The almost-finished versus the barely-started

Here we have the almost-finished:

IMG_6086This is the February Scarf, designed by Beth Weaver, that I am knitting for Leah.  I made Leah pose for this just as she got off the bus from a week-long ski trip to the Italian Alps.  Literally.  She hadn’t even walked in the door yet.  Not only had she just spent a week skiing all day long every day, but then she had stayed up all night, on a bus, with 50 other girls and a bunch of teachers driving from Italy to the UK.  (That’s right – they don’t fly them to Italy; they take a bus.)  So, this photo is designed only to show off the length of this almost-finished project and not to be a particularly stylish photo of either scarf or daughter.

Since the Scarf isn’t blocked yet, it is hard to see how lovely it is from the above photo, so here is a close-up so you can see how great it’s going to look:

IMG_6099I have about 8 inches or so left to knit and then I am done.  As you can see, it is pretty long, and will be even more so when it’s been blocked.  The funny thing is, the pattern is written for 6 skeins of Quince & Co Osprey wool.  I am knitting it with just 5 skeins, so you can imagine how long it is supposed to be.  I think 5 skeins is plenty long enough.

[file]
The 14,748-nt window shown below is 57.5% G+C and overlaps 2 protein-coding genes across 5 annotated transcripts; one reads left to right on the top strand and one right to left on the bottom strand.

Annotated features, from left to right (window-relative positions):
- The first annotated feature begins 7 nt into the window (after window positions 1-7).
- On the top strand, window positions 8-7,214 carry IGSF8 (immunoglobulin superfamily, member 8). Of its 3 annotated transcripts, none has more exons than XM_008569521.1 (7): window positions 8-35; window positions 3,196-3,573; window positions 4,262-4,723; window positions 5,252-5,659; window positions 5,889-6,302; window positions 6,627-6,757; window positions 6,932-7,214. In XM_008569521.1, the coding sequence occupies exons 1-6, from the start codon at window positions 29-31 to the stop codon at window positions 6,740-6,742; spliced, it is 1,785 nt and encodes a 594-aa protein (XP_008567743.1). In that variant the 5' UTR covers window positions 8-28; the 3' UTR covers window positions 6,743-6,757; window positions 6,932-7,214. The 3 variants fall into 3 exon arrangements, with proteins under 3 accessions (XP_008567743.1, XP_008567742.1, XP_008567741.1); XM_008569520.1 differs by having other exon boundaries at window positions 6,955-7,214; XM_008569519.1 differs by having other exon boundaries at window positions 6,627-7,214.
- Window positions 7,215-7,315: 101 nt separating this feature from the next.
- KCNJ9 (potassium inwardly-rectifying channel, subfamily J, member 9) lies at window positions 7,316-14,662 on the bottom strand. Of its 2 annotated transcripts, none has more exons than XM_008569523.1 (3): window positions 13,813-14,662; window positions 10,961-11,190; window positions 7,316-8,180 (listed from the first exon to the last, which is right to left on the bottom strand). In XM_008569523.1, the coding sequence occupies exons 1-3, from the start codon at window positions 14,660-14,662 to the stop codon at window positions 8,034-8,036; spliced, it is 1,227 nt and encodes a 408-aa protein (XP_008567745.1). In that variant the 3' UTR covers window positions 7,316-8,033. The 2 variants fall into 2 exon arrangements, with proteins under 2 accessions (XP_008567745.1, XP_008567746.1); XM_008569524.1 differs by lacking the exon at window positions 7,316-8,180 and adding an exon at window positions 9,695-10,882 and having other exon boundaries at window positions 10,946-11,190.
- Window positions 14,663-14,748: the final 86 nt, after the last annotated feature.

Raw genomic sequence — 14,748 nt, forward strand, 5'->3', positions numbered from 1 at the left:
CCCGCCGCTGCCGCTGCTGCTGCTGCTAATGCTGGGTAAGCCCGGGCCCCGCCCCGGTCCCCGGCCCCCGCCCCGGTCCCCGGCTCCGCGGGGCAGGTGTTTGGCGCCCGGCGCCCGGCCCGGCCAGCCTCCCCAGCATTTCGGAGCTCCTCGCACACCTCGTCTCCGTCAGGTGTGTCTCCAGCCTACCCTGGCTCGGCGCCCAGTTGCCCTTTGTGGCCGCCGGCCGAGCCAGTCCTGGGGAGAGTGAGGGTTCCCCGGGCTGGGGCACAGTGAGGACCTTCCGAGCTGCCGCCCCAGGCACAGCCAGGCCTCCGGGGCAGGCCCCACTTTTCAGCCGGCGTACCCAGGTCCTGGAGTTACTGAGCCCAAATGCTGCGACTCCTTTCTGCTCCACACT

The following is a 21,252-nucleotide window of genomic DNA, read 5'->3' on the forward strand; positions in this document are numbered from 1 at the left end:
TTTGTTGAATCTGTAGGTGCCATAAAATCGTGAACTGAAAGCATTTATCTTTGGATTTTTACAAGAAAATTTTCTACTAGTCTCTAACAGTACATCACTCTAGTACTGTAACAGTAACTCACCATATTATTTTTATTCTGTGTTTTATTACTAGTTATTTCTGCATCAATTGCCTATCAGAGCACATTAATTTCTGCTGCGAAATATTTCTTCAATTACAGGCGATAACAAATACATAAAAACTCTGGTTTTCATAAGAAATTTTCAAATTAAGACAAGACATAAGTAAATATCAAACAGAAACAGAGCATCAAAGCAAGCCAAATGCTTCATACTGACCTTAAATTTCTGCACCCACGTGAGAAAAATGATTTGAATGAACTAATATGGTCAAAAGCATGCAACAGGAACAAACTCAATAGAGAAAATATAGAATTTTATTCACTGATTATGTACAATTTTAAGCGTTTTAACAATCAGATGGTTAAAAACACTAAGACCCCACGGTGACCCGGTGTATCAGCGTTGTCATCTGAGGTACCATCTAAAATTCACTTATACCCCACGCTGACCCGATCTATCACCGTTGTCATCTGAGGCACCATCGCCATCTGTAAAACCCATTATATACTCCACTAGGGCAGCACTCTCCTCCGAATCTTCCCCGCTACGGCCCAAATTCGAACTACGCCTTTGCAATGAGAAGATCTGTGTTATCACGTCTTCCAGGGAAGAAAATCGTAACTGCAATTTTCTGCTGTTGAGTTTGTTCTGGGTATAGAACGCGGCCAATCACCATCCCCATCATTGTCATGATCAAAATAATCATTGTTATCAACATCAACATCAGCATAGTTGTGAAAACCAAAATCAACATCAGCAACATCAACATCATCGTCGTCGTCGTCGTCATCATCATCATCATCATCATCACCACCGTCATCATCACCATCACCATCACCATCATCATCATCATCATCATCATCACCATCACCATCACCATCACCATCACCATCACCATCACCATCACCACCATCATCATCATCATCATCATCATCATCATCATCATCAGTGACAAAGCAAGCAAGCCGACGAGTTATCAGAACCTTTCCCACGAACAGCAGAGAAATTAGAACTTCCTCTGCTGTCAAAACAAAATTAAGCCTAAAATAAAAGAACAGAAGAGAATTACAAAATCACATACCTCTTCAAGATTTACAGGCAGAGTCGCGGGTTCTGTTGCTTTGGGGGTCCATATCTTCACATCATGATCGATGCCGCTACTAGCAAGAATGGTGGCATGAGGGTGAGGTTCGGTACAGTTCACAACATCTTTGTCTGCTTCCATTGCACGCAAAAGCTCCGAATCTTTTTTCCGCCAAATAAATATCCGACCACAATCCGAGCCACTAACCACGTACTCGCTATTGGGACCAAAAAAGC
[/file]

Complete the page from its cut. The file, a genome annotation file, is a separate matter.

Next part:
So, that is the almost-finished.  Here is the barely-started:

IMG_6093

Oh, be still my heart! Isn’t it beautiful! This is the beginning of a sleeve of the Exeter jacket, designed by Michele Wang, in Brooklyn Tweed Shelter.

So, which one do you think I want to be knitting today?  The almost-finished, with at most 3 hours of knitting remaining:

IMG_6099Or the barely-started, with about 3,729 hours of knitting remaining?

IMG_6093

We knitters are so fickle.

4 thoughts on “The almost-finished versus the barely-started

  1. Which to knit? Good question … If you were me, you’d work on the one that was barely started, which has the side benefit of ensuring the maximum number of projects remain firmly lodged in WIP World. I believe the technical term for it is “Knitter’s Logic.”

    • Hi Jennifer, yes they drive down to the ferry, and then load the bus onboard and sail across the Channel. We do this when we take a family holiday. The hard part is when you get to France and your steering wheel is on the wrong side; it makes driving an adventure!

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